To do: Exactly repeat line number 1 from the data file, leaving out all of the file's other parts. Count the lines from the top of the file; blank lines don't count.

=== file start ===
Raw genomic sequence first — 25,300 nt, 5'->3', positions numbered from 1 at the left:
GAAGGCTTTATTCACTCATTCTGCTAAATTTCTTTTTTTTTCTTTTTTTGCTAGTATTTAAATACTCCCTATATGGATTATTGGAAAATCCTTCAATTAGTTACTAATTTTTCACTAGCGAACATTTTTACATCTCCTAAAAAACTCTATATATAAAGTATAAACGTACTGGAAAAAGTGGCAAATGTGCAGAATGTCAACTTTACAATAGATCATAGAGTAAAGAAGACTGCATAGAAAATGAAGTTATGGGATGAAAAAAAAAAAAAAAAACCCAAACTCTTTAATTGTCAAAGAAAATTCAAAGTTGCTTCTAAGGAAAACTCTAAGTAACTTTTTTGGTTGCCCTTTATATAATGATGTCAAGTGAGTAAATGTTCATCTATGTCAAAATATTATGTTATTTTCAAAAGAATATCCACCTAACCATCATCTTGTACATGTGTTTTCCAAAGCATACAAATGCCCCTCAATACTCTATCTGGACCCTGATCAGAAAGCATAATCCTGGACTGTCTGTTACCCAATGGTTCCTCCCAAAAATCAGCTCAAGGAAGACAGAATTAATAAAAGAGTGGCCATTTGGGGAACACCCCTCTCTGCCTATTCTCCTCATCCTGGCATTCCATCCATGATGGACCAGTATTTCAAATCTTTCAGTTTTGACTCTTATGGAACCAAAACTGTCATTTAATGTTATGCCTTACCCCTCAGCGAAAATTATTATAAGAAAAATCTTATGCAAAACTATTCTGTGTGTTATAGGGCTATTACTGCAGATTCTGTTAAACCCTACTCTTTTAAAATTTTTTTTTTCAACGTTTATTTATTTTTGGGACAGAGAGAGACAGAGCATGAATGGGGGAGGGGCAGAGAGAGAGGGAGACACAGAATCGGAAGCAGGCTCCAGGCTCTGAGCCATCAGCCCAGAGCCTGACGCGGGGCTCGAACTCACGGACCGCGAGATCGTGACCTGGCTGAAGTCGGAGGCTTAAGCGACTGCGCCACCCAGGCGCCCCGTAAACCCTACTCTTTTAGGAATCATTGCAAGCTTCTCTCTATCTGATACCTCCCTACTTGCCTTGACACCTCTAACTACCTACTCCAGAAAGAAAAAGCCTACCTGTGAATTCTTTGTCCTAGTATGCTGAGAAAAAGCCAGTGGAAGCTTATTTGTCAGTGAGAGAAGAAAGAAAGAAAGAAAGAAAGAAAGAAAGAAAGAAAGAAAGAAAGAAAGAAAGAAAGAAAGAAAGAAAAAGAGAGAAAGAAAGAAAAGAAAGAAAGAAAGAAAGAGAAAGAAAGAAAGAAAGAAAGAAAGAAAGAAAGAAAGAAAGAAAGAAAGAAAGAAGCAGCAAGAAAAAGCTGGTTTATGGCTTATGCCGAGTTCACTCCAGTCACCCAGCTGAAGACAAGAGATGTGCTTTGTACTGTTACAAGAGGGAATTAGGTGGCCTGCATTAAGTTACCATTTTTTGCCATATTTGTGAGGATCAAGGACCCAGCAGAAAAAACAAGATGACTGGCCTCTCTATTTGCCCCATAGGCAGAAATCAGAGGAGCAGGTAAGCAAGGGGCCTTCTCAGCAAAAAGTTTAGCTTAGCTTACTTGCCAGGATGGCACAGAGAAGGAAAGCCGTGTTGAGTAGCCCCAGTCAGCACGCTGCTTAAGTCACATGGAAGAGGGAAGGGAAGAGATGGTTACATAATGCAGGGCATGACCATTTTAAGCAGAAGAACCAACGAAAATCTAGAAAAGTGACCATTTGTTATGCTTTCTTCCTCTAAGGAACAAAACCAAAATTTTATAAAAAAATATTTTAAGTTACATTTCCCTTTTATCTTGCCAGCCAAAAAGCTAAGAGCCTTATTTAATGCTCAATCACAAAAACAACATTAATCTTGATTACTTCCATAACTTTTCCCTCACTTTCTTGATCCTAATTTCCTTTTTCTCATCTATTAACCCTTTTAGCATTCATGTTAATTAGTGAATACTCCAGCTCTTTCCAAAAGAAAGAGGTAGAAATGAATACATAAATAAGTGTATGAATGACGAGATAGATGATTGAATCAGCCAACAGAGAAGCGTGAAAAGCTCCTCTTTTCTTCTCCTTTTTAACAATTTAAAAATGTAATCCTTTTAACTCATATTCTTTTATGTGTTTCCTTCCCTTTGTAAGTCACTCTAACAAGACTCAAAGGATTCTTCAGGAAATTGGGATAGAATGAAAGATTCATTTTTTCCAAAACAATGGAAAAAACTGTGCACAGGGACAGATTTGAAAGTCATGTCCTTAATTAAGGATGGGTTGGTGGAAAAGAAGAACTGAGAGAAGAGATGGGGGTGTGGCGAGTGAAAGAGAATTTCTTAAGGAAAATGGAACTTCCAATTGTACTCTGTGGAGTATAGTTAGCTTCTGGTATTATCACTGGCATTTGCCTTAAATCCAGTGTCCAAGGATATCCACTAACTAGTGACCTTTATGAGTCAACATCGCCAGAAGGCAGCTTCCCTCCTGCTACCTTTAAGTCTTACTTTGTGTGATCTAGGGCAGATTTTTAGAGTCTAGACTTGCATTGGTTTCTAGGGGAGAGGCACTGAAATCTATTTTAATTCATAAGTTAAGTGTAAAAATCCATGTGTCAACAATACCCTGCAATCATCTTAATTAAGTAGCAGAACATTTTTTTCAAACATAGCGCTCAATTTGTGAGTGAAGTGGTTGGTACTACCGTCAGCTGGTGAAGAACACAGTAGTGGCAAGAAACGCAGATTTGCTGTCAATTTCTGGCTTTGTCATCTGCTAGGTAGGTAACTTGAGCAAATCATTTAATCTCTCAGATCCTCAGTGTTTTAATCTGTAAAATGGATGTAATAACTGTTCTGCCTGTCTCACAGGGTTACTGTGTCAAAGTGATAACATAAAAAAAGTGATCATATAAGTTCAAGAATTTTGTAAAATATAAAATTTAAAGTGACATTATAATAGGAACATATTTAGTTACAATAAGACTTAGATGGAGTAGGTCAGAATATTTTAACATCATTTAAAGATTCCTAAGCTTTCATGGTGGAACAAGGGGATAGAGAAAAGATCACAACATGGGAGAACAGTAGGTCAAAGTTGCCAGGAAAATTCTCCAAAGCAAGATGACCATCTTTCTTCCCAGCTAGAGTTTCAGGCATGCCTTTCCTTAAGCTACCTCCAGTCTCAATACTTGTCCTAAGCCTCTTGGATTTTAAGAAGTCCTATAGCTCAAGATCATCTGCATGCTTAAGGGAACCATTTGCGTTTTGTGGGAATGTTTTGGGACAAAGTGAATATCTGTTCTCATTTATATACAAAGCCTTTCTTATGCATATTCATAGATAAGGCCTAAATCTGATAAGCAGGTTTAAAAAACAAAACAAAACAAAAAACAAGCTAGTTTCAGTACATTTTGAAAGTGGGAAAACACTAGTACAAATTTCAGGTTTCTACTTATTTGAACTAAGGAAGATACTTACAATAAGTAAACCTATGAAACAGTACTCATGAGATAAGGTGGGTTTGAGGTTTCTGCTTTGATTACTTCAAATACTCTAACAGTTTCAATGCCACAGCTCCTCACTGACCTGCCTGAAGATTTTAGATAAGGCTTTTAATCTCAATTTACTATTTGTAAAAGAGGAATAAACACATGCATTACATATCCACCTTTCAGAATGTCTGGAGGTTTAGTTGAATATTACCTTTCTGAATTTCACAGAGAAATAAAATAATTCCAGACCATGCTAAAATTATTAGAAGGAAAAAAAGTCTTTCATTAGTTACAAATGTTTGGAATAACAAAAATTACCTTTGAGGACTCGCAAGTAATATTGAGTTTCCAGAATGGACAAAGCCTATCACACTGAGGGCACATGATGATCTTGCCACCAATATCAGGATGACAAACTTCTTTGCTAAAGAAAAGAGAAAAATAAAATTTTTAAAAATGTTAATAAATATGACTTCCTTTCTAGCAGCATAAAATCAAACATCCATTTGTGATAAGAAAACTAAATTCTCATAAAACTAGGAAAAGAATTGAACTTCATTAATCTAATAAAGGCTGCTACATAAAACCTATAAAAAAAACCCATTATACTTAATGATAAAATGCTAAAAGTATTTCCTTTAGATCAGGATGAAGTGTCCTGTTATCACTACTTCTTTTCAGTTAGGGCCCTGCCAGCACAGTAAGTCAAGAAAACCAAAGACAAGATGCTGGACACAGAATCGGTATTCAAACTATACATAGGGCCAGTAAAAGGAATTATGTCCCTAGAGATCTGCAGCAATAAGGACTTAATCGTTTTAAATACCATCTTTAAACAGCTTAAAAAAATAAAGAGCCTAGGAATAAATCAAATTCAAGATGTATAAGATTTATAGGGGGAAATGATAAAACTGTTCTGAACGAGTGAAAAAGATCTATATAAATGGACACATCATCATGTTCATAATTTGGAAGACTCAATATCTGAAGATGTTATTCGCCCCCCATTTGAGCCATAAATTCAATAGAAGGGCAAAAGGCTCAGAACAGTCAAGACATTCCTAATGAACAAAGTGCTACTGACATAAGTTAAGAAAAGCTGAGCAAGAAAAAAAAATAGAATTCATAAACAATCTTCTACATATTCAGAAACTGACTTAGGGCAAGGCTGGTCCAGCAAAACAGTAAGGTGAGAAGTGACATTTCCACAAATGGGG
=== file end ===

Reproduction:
Raw genomic sequence first — 25,300 nt, 5'->3', positions numbered from 1 at the left: